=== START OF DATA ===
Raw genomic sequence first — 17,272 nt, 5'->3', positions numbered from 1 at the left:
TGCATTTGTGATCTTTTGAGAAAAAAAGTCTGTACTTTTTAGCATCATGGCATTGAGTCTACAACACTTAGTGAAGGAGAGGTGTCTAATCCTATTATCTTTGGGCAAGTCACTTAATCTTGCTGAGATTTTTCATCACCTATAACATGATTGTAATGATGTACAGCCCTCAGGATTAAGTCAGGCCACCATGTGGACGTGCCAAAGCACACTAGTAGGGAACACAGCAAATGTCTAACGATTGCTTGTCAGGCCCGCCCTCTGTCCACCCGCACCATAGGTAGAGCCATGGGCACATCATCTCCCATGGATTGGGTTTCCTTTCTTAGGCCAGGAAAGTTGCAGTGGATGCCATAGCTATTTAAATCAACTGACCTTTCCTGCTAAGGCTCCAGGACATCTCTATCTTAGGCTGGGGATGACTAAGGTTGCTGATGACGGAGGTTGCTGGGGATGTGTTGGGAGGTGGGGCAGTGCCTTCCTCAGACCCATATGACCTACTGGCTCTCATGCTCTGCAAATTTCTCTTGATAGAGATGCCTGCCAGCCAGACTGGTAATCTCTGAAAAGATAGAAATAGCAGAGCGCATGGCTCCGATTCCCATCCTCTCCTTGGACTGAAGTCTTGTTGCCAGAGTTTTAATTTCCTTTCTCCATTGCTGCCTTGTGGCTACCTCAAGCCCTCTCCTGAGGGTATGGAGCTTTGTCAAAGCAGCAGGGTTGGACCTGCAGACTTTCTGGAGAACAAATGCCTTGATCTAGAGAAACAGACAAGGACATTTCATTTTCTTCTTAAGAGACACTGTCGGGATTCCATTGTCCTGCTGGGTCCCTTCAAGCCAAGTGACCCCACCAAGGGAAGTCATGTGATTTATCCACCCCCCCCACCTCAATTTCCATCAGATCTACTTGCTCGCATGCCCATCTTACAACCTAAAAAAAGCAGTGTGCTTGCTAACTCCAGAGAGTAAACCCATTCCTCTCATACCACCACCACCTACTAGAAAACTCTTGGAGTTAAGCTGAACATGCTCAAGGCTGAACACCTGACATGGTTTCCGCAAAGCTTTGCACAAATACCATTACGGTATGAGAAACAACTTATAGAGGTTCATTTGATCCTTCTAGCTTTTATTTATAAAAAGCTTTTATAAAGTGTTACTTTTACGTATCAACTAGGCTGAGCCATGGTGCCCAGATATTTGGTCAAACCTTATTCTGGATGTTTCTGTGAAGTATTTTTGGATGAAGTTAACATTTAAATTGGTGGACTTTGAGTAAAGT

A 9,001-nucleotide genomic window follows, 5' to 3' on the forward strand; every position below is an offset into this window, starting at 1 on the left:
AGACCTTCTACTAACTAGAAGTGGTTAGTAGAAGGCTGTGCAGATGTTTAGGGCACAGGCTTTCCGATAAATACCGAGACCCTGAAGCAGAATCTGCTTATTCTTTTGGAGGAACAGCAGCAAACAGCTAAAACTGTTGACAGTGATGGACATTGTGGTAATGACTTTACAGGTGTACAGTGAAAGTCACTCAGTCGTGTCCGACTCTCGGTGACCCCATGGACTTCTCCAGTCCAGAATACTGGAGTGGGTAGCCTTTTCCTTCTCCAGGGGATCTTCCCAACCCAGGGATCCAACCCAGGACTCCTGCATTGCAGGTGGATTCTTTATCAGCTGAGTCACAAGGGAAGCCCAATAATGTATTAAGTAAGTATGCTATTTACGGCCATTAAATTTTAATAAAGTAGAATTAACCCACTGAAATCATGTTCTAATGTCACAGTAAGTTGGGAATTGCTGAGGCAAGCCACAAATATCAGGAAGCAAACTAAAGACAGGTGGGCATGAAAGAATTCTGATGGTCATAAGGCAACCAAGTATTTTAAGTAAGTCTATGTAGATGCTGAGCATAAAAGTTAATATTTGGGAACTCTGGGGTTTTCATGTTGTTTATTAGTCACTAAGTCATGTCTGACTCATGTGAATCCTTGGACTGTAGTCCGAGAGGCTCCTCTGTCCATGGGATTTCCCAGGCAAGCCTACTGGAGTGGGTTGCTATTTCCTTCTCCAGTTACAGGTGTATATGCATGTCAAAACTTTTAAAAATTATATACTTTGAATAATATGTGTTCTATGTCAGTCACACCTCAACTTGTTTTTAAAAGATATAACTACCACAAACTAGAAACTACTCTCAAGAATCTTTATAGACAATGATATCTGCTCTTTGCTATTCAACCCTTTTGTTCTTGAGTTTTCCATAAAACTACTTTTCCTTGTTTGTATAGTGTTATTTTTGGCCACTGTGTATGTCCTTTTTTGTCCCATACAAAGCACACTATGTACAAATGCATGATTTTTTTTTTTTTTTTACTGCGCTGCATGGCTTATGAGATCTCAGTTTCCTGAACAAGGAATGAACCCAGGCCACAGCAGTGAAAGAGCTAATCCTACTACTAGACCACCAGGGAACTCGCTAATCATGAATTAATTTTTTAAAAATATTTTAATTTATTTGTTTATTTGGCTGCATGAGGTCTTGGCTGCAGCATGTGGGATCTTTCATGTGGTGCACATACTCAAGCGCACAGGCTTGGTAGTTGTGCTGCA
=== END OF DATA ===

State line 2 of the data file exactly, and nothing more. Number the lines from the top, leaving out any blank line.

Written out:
TGCATTTGTGATCTTTTGAGAAAAAAAGTCTGTACTTTTTAGCATCATGGCATTGAGTCTACAACACTTAGTGAAGGAGAGGTGTCTAATCCTATTATCTTTGGGCAAGTCACTTAATCTTGCTGAGATTTTTCATCACCTATAACATGATTGTAATGATGTACAGCCCTCAGGATTAAGTCAGGCCACCATGTGGACGTGCCAAAGCACACTAGTAGGGAACACAGCAAATGTCTAACGATTGCTTGTCAGGCCCGCCCTCTGTCCACCCGCACCATAGGTAGAGCCATGGGCACATCATCTCCCATGGATTGGGTTTCCTTTCTTAGGCCAGGAAAGTTGCAGTGGATGCCATAGCTATTTAAATCAACTGACCTTTCCTGCTAAGGCTCCAGGACATCTCTATCTTAGGCTGGGGATGACTAAGGTTGCTGATGACGGAGGTTGCTGGGGATGTGTTGGGAGGTGGGGCAGTGCCTTCCTCAGACCCATATGACCTACTGGCTCTCATGCTCTGCAAATTTCTCTTGATAGAGATGCCTGCCAGCCAGACTGGTAATCTCTGAAAAGATAGAAATAGCAGAGCGCATGGCTCCGATTCCCATCCTCTCCTTGGACTGAAGTCTTGTTGCCAGAGTTTTAATTTCCTTTCTCCATTGCTGCCTTGTGGCTACCTCAAGCCCTCTCCTGAGGGTATGGAGCTTTGTCAAAGCAGCAGGGTTGGACCTGCAGACTTTCTGGAGAACAAATGCCTTGATCTAGAGAAACAGACAAGGACATTTCATTTTCTTCTTAAGAGACACTGTCGGGATTCCATTGTCCTGCTGGGTCCCTTCAAGCCAAGTGACCCCACCAAGGGAAGTCATGTGATTTATCCACCCCCCCCACCTCAATTTCCATCAGATCTACTTGCTCGCATGCCCATCTTACAACCTAAAAAAAGCAGTGTGCTTGCTAACTCCAGAGAGTAAACCCATTCCTCTCATACCACCACCACCTACTAGAAAACTCTTGGAGTTAAGCTGAACATGCTCAAGGCTGAACACCTGACATGGTTTCCGCAAAGCTTTGCACAAATACCATTACGGTATGAGAAACAACTTATAGAGGTTCATTTGATCCTTCTAGCTTTTATTTATAAAAAGCTTTTATAAAGTGTTACTTTTACGTATCAACTAGGCTGAGCCATGGTGCCCAGATATTTGGTCAAACCTTATTCTGGATGTTTCTGTGAAGTATTTTTGGATGAAGTTAACATTTAAATTGGTGGACTTTGAGTAAAGT